A few hours later, the current slows and Copco Reservoir begins. The rafters have reached the end of their adventure and drive away. I haul out and lay out my gear, relieved to be done with the day. Sleep would remain elusive though. A family fishing trip pulled in and raged around me until dusk. When finally they moved on, I settled into my sleeping bag and became dinner for thousands of hungry locals buzzing my head all night long.

By morning, the race was on again. I had until 2pm for Evan to meet me at Iron Gate Dam or I would be stuck with a long hitchhike back to my car. I start making my way across the 5-miles of algae choked water in Copco reservoir blocking the direct path to Copco Dam.

Copco Dam is actually a two dam system. Copco 1 blocks the river while Copco 2 a few hundred yards down river creates a reservoir for piping the water through a powerhouse.
I begin my next stealth and convoluted portage around the dam, hiding from dam employees and sliding down muddy hillsides. Down the road, I notice the size of a pipe in front of me. It is the Klamath River being packaged, transported, and transformed through a mile long section of pipe. What was once a free-flowing river is now the sole property of PacifiCorp, generating power and revenue. The sight is something I have never experienced. While I saw the section upriver dewatered, this pipe staring me in the face hits home a lot harder. The Klamath River is no longer a public resource, it is owned.

The relicensing process of these dams has weighed the value this hydroelectric system generates against the harm to the environment, particularly the health of the salmon. Built in 1962 with no fish ladders, Iron Gate Dam is the upstream terminus for returning salmon. The water in which they swim is warm and shallow, deoxygenated by algae blooms. The only viable and cost-effective solution is to “un-dam” the Klamath River – a sentiment which begs a new level of discussion.

How do you tell a farming family that that they will not be guaranteed the water they have become reliant on to farm and generate income? How do you tell the homeowners on the banks of Copco Reservoir that their homes are no longer safe from flood and will most likely need to be torn down if the dams are removed? The issue is not only complex, but also very personal and passionate.

Continuing my portage in paranoia of being caught, I’m forced through a barrier of blackberry and poison oak that are creating a veritable fortress of pain and suffering – both now and in the future. Lowering my head, I take a breath and accept my fate.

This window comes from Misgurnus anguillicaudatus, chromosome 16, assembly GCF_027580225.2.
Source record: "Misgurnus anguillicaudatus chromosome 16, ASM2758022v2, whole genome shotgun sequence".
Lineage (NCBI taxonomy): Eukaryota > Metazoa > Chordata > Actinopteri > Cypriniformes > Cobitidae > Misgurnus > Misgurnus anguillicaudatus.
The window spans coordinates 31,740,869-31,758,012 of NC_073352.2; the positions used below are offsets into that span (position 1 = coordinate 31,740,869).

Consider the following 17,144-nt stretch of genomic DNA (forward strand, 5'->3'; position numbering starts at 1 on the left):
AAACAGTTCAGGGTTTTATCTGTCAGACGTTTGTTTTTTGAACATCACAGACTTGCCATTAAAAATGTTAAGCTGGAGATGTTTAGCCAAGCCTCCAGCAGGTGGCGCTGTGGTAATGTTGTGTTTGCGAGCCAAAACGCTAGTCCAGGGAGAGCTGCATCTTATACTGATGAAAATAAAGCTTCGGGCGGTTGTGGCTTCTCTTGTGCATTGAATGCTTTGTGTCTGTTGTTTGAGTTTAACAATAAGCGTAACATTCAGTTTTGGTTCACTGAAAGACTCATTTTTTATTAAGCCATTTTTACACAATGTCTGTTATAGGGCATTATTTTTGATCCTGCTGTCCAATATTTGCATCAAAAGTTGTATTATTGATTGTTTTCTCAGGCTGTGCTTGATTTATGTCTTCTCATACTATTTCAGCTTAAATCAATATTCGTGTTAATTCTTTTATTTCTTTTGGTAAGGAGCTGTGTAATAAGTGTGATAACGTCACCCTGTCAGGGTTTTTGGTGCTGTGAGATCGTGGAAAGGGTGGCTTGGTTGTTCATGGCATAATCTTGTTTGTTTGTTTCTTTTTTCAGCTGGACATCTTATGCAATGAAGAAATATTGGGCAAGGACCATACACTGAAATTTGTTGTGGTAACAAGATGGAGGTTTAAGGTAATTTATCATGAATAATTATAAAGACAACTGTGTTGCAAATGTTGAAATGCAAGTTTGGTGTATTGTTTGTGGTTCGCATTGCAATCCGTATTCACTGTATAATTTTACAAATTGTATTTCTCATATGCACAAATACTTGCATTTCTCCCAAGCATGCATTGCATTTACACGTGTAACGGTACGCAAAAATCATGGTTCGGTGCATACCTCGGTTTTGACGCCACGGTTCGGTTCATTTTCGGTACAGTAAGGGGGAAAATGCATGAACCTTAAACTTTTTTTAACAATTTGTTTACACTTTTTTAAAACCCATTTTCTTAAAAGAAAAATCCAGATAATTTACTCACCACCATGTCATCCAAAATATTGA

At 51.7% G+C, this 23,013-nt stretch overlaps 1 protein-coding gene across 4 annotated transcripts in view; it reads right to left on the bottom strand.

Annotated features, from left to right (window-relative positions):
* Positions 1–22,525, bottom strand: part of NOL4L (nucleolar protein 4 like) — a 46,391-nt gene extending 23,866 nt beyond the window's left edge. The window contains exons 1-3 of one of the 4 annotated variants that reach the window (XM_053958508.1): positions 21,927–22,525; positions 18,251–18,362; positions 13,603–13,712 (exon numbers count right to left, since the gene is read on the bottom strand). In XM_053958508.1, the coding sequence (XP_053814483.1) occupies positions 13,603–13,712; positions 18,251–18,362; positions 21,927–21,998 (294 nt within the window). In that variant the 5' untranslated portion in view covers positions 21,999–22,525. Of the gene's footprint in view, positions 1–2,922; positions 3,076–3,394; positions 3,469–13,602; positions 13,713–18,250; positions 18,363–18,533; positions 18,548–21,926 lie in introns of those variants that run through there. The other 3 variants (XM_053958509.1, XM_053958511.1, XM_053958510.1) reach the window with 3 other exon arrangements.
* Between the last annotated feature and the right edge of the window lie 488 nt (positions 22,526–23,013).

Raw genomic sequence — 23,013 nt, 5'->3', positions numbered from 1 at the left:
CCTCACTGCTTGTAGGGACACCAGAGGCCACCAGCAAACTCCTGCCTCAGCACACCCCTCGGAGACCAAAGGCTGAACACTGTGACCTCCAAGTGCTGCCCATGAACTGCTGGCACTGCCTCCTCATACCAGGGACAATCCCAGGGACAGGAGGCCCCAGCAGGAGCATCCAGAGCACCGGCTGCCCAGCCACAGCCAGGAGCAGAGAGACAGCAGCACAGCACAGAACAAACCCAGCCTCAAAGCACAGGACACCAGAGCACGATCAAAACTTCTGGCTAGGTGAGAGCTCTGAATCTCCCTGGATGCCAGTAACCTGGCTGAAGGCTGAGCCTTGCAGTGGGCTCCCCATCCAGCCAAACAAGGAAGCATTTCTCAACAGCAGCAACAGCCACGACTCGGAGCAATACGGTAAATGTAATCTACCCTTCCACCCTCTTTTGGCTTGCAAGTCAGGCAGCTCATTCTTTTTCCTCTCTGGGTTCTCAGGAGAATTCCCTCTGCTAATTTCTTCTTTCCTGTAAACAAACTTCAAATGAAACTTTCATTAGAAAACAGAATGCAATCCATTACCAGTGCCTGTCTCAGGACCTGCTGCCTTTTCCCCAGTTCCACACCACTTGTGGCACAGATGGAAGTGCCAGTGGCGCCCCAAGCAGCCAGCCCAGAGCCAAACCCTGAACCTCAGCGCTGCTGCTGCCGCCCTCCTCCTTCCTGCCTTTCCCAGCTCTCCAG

Arriving at a meager 10 cfs of flow over algae covered rocks, I step into the warm bath water that escaped the pipe. I scrub my entire body in vain to try and reduce the inevitable outbreak of the itchy boiling oozing misery. I reach inside the cockpit of the kayak and begin pulling out sticks and leaves of poison oak; a reminder of the battle I had fought earlier. This is hell. There’s no other way to describe it.

An hour of slipping and falling over algae covered rocks brings me to the Copco powerhouse and the start of Iron Gate Reservoir.

Two more hours and I am at Iron Gate Dam where I stumble my way around to the fish hatchery below. With a sigh of relief, I take off my paddling gear.

Evan was nowhere to be seen so I geared up for the long walk ahead. After an hour of walking down the 10-mile road that leads to Interstate 5, four different rides get me to my car. One is a local who describes the inner workings of local irrigation and how vital the Klamath dams are to the area.

Back home, the poison oak claimed another victory with the knockout punch of a $1,700 hospital bill. But I now intimately know the whole story of what the Klamath River goes through to reach the sea, and my price seems pretty insignificant in comparison.

About the author:
In the spring and early summer of 2012, Paul Gamache was part of a team of paddlers attempting to paddle six rivers from source to sea. These six rivers, Smith, Trinity, Eel, Van Duzen, Mad, and Klamath rivers make up Six Rivers National Forest. He called the project “Explore Six Rivers”. This section of the Upper Klamath was done in conjunction with the organization “Rivers For Change” whose members were also attempting the Klamath River from source to sea.